Working to a Brief: Assignment 2 REVIEW
For our second ‘Working to a photography brief’ challenge, Karl tasked members with photographing a bottle of red wine on a grey background (an image based on one of his own previous shots).
In this live show, Karl reviewed each of the submissions and offered his feedback on the results. Some of the challenges members faced included achieving the correct lighting on both sides of the bottle; creating the desired mood; and achieving the correct perspective. Throughout the show, Karl offered tips and advice for interpreting and executing professional photography briefs such as this — a key skill for any photographer.
Designed to be achievable with studio lights or natural light, Karl also demonstrated how he achieved his own natural light version of the image using a large window, some diffusion and white card.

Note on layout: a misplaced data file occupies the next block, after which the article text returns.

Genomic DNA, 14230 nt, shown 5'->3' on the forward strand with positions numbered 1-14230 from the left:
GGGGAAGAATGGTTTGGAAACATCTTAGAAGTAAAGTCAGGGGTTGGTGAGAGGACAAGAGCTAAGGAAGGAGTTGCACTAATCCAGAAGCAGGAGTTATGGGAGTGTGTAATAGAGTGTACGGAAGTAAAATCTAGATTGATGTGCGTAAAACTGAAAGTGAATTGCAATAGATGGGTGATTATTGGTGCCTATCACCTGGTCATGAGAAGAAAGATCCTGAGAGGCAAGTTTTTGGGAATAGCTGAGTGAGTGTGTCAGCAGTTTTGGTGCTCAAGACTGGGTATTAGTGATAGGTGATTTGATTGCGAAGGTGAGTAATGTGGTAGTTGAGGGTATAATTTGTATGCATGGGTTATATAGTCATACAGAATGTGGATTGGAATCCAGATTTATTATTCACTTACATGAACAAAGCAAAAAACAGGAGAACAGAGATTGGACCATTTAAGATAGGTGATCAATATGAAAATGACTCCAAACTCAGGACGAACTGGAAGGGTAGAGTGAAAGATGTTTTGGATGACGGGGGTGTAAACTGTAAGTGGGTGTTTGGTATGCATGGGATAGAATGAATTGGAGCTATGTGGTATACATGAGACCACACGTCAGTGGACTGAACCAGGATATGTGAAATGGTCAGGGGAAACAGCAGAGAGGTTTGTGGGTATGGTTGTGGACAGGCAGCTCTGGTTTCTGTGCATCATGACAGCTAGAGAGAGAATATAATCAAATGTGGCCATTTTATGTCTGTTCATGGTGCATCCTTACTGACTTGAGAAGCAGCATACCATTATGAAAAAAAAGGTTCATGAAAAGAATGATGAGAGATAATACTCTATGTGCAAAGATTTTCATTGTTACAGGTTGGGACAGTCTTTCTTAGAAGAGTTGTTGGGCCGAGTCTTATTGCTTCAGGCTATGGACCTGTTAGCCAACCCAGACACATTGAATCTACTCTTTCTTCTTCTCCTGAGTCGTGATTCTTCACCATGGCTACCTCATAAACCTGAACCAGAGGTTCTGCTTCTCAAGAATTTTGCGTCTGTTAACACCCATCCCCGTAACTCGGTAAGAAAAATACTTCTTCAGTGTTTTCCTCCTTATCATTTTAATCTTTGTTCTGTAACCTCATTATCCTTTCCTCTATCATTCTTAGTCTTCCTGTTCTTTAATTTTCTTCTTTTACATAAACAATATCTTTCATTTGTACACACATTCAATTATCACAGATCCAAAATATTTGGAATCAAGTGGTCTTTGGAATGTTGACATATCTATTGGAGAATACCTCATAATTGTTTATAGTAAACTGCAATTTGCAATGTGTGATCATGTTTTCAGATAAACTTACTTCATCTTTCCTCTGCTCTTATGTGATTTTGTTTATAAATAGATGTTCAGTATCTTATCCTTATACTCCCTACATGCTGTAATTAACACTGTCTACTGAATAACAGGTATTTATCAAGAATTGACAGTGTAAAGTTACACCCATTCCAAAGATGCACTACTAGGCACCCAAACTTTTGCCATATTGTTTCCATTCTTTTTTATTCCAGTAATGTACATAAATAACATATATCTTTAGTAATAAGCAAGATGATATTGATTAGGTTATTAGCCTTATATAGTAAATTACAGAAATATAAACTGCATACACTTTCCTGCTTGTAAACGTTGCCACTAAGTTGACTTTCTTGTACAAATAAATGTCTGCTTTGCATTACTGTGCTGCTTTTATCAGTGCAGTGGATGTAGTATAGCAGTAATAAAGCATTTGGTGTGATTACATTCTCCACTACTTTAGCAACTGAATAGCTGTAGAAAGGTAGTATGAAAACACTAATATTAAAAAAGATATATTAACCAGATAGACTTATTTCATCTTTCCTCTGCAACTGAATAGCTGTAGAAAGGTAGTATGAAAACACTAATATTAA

You can view the original brief for this challenge here. If you have any questions about this show, please post in the comment section below.
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If it helps anyone struggling to find Lee 216 diffusion material, I recently bought a couple of rolls from the following supplier:
Hi thanks James but please note that this is only the 123cm wide rolls. I use the 150cm wide rolls. I’m currently working on setting up a trusted supplier of the 150cm wide rolls.
My photo at 1:01:40 – you say the light has ‘slight blemishes’ and ‘maybe it was not clean enough’. Unfortunately, I don’t really understand what you mean. I’d like to know where I can improve. Is it the diffusion material I used? My studio flashes? Was the bottle, maybe a bit smudged?